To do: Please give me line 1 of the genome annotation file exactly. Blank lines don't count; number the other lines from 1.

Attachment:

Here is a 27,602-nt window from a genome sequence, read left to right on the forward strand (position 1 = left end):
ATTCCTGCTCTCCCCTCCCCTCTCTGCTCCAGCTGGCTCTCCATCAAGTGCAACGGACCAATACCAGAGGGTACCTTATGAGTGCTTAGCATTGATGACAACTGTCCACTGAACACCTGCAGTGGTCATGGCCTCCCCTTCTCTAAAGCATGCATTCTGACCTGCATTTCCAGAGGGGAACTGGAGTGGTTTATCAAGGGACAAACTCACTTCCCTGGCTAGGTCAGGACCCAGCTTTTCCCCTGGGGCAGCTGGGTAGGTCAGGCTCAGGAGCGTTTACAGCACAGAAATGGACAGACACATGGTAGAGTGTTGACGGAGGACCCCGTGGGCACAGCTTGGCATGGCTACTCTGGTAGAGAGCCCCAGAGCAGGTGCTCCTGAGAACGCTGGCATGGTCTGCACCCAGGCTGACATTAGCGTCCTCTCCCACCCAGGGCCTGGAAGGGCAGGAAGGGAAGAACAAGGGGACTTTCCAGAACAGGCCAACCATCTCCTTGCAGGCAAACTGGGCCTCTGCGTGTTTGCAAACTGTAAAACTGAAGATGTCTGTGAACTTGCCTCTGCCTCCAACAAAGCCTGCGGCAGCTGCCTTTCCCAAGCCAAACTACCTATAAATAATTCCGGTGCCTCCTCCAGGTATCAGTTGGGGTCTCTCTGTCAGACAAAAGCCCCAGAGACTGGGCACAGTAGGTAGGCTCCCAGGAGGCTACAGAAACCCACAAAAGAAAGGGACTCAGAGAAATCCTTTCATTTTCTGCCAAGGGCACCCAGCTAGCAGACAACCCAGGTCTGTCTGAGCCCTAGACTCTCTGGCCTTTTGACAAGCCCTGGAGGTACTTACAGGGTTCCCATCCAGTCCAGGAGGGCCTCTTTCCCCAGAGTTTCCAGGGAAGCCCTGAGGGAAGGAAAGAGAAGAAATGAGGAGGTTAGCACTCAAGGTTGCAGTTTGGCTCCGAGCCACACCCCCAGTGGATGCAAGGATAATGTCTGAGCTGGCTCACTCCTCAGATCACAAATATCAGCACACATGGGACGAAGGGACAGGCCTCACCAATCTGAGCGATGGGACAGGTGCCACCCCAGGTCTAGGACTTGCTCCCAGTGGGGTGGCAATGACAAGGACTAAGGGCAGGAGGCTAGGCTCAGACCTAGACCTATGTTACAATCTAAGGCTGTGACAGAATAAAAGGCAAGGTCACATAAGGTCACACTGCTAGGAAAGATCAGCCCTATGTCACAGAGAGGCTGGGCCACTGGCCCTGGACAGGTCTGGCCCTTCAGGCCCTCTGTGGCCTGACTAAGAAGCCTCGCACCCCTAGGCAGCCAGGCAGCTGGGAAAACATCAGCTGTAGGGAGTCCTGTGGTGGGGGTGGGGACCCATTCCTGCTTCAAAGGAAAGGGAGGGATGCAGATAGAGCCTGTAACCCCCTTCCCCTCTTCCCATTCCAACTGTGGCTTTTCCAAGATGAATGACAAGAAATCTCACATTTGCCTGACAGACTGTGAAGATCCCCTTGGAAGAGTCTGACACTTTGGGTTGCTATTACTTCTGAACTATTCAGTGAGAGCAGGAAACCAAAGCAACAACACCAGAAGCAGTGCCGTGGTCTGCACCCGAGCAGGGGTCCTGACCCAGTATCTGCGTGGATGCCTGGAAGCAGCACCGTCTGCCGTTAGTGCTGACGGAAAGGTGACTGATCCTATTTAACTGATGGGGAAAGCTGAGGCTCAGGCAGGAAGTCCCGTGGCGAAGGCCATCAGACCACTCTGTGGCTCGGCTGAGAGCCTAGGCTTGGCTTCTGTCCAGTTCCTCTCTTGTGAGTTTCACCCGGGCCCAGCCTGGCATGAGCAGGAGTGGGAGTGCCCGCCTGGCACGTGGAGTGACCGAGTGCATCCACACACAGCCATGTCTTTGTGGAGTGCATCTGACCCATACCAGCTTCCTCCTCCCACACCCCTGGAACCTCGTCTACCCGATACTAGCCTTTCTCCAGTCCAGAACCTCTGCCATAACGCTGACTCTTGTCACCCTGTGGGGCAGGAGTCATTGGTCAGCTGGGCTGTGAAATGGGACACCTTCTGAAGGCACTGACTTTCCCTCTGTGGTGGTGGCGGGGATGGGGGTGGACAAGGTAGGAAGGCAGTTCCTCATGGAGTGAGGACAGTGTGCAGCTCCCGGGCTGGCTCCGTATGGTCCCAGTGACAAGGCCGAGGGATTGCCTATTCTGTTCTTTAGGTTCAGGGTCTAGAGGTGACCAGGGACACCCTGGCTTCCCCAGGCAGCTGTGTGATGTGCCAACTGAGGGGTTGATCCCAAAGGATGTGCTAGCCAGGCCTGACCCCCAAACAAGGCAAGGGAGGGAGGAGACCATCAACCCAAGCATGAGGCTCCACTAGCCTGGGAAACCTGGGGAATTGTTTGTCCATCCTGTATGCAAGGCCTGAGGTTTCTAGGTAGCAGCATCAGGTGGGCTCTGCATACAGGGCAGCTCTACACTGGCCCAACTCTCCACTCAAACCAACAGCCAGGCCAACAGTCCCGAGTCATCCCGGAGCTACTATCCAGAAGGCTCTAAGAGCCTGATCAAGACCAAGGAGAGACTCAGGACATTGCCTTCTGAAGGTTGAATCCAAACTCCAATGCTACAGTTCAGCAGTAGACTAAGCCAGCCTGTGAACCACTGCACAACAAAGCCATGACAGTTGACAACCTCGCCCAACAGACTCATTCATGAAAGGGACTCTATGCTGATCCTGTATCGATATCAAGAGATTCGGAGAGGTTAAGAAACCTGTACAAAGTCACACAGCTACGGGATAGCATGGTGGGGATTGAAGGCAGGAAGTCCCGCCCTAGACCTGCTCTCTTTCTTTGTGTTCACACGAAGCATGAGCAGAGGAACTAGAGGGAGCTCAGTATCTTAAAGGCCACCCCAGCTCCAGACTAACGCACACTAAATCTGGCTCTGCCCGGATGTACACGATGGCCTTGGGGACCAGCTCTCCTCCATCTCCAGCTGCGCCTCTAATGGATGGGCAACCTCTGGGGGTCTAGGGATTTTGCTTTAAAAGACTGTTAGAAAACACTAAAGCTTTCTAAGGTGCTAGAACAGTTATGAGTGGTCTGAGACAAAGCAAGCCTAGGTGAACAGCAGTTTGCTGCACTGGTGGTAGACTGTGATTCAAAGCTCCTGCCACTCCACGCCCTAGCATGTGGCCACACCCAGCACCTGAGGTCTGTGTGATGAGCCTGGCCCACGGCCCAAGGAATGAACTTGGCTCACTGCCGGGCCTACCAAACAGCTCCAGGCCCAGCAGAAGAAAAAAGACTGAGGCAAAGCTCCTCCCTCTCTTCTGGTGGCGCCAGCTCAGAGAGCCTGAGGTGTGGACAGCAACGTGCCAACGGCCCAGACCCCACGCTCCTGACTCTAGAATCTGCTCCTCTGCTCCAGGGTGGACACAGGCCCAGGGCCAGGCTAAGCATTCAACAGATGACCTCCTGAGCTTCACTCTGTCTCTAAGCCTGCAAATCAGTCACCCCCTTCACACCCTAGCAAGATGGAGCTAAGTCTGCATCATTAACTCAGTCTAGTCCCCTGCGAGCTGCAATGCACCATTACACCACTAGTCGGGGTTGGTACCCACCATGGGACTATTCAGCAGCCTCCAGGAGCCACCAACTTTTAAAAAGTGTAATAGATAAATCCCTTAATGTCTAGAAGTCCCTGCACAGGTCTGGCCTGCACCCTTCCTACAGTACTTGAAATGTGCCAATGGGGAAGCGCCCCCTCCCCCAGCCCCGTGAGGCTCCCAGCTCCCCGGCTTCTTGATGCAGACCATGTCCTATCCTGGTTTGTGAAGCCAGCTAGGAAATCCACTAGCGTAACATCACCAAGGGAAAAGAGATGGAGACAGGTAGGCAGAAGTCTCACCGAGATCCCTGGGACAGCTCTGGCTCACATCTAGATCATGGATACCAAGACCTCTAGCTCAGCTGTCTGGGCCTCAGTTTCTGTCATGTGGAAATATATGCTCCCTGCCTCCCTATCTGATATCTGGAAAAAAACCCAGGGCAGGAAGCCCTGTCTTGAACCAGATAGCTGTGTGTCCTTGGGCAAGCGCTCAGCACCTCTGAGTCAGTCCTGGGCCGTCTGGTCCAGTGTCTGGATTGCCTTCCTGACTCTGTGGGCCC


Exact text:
Here is a 27,602-nt window from a genome sequence, read left to right on the forward strand (position 1 = left end):